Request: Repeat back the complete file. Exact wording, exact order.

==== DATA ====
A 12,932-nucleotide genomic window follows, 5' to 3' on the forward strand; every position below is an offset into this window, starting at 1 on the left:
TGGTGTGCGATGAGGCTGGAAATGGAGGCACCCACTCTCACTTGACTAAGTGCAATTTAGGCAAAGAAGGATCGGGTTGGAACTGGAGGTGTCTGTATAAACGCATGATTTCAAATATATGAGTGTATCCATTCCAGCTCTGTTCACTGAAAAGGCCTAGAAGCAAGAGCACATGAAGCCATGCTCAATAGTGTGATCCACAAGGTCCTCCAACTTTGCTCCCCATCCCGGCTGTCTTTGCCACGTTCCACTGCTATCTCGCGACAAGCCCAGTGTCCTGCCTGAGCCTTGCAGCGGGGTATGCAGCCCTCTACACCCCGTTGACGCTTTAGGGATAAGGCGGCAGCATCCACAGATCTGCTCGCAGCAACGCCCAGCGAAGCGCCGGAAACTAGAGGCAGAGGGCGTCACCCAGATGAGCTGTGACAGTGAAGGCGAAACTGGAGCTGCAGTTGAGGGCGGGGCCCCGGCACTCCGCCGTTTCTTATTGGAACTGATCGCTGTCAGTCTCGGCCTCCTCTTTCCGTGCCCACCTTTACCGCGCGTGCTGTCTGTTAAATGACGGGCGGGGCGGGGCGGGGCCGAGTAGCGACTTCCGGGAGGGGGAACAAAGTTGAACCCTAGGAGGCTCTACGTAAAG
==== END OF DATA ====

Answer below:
A 12,932-nucleotide genomic window follows, 5' to 3' on the forward strand; every position below is an offset into this window, starting at 1 on the left:
TGGTGTGCGATGAGGCTGGAAATGGAGGCACCCACTCTCACTTGACTAAGTGCAATTTAGGCAAAGAAGGATCGGGTTGGAACTGGAGGTGTCTGTATAAACGCATGATTTCAAATATATGAGTGTATCCATTCCAGCTCTGTTCACTGAAAAGGCCTAGAAGCAAGAGCACATGAAGCCATGCTCAATAGTGTGATCCACAAGGTCCTCCAACTTTGCTCCCCATCCCGGCTGTCTTTGCCACGTTCCACTGCTATCTCGCGACAAGCCCAGTGTCCTGCCTGAGCCTTGCAGCGGGGTATGCAGCCCTCTACACCCCGTTGACGCTTTAGGGATAAGGCGGCAGCATCCACAGATCTGCTCGCAGCAACGCCCAGCGAAGCGCCGGAAACTAGAGGCAGAGGGCGTCACCCAGATGAGCTGTGACAGTGAAGGCGAAACTGGAGCTGCAGTTGAGGGCGGGGCCCCGGCACTCCGCCGTTTCTTATTGGAACTGATCGCTGTCAGTCTCGGCCTCCTCTTTCCGTGCCCACCTTTACCGCGCGTGCTGTCTGTTAAATGACGGGCGGGGCGGGGCGGGGCCGAGTAGCGACTTCCGGGAGGGGGAACAAAGTTGAACCCTAGGAGGCTCTACGTAAAG